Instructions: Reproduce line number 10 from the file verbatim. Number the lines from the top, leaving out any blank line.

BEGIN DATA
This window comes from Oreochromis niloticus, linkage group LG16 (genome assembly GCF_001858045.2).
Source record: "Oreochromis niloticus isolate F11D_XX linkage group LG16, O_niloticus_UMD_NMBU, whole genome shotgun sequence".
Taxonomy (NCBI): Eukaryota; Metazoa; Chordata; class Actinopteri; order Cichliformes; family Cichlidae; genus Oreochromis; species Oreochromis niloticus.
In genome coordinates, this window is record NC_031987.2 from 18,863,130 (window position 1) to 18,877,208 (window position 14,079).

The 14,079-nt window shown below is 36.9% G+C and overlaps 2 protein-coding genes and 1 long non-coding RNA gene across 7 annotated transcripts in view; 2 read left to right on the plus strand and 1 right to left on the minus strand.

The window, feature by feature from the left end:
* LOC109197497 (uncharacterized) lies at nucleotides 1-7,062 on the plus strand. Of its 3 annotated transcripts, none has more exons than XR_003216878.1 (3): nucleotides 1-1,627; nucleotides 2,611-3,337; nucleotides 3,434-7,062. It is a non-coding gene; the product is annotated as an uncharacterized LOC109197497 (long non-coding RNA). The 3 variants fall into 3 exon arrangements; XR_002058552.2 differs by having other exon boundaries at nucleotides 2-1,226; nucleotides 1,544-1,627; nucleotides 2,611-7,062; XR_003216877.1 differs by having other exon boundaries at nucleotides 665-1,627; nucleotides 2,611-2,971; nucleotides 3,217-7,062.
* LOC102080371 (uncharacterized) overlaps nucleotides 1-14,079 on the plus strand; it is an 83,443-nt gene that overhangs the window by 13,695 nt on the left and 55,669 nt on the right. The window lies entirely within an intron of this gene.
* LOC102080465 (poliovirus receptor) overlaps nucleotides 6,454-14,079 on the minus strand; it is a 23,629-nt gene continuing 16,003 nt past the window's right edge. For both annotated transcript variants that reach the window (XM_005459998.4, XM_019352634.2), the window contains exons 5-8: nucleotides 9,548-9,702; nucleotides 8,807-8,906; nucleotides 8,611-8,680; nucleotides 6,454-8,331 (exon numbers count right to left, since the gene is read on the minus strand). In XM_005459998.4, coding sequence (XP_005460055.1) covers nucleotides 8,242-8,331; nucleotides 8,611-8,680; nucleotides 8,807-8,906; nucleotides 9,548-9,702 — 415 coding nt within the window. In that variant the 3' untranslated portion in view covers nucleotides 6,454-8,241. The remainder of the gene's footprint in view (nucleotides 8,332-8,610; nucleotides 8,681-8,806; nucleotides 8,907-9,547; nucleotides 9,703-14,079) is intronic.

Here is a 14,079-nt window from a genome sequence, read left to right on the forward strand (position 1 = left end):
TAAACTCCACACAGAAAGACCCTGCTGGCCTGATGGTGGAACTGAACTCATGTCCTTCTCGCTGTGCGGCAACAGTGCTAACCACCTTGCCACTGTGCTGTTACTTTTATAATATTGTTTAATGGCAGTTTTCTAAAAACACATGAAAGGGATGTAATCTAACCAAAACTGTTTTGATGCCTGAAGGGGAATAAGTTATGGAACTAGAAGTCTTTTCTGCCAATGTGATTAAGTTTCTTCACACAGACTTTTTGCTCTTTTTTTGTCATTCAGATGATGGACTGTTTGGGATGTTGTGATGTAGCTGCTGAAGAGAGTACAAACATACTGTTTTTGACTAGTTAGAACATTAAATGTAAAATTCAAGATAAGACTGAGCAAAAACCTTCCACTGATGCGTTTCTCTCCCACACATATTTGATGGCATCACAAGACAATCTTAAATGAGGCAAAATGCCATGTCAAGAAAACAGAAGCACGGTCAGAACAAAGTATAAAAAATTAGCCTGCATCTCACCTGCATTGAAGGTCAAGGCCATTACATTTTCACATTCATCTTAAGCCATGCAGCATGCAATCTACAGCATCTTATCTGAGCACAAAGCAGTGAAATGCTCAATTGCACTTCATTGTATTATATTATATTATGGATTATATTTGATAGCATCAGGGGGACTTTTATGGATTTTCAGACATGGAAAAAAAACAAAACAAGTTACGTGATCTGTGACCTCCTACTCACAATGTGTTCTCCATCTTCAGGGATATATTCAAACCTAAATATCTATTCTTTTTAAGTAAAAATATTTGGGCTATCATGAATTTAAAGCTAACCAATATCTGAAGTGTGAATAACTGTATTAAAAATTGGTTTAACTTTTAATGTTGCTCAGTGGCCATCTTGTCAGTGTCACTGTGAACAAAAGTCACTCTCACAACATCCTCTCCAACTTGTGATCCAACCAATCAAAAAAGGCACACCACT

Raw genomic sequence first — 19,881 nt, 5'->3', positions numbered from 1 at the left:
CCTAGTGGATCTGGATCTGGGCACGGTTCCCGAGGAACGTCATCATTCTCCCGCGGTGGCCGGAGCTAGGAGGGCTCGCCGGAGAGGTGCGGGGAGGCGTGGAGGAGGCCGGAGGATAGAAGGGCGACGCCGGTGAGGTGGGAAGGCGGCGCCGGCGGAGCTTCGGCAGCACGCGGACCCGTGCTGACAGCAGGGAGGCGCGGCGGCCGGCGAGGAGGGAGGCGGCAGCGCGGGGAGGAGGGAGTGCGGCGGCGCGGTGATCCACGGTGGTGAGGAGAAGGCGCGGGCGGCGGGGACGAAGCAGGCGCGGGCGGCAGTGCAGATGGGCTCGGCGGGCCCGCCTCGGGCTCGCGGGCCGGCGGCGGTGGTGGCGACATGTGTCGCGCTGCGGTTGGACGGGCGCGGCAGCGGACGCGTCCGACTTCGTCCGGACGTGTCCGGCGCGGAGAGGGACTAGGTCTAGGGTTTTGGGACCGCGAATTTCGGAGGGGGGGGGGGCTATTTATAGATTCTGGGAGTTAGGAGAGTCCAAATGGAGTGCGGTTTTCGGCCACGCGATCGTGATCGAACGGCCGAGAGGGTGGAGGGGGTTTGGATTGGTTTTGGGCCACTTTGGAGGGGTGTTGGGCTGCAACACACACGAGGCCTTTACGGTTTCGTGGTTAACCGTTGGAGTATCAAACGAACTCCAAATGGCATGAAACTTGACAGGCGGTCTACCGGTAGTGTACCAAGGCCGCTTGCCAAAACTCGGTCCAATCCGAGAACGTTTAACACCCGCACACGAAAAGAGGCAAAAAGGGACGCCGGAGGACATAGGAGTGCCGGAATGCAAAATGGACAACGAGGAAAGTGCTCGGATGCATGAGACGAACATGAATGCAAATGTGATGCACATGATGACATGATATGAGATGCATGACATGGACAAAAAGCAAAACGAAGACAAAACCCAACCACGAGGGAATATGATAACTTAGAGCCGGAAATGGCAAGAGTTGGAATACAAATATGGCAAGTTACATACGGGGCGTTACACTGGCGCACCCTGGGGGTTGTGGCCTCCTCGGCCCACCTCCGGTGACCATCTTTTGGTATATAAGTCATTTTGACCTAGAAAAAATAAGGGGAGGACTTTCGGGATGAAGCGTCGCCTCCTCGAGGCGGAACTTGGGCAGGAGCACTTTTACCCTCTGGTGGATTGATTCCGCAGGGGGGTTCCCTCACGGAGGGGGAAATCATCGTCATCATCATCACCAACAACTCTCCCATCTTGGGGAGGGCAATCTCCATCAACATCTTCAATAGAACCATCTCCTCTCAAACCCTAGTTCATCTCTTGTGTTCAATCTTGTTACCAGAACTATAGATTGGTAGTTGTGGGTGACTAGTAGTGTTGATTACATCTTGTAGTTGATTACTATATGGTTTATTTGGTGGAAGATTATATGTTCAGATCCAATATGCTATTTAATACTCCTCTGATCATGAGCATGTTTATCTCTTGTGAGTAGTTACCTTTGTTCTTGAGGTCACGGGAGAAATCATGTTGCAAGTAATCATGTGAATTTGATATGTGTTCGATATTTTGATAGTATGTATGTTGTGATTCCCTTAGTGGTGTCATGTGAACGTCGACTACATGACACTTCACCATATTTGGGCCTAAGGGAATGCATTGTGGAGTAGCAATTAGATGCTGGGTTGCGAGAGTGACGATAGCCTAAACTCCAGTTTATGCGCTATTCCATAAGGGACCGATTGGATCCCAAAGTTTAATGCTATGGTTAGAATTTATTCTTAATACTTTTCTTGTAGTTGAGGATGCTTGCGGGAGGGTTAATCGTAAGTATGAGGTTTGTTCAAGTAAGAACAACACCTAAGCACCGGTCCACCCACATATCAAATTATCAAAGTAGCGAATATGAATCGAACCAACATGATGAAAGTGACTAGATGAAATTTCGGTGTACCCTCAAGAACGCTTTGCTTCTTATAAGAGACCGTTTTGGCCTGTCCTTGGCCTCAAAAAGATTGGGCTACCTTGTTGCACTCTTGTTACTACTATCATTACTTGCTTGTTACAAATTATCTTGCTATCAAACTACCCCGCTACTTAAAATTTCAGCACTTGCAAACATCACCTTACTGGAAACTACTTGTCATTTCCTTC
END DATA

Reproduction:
Here is a 14,079-nt window from a genome sequence, read left to right on the forward strand (position 1 = left end):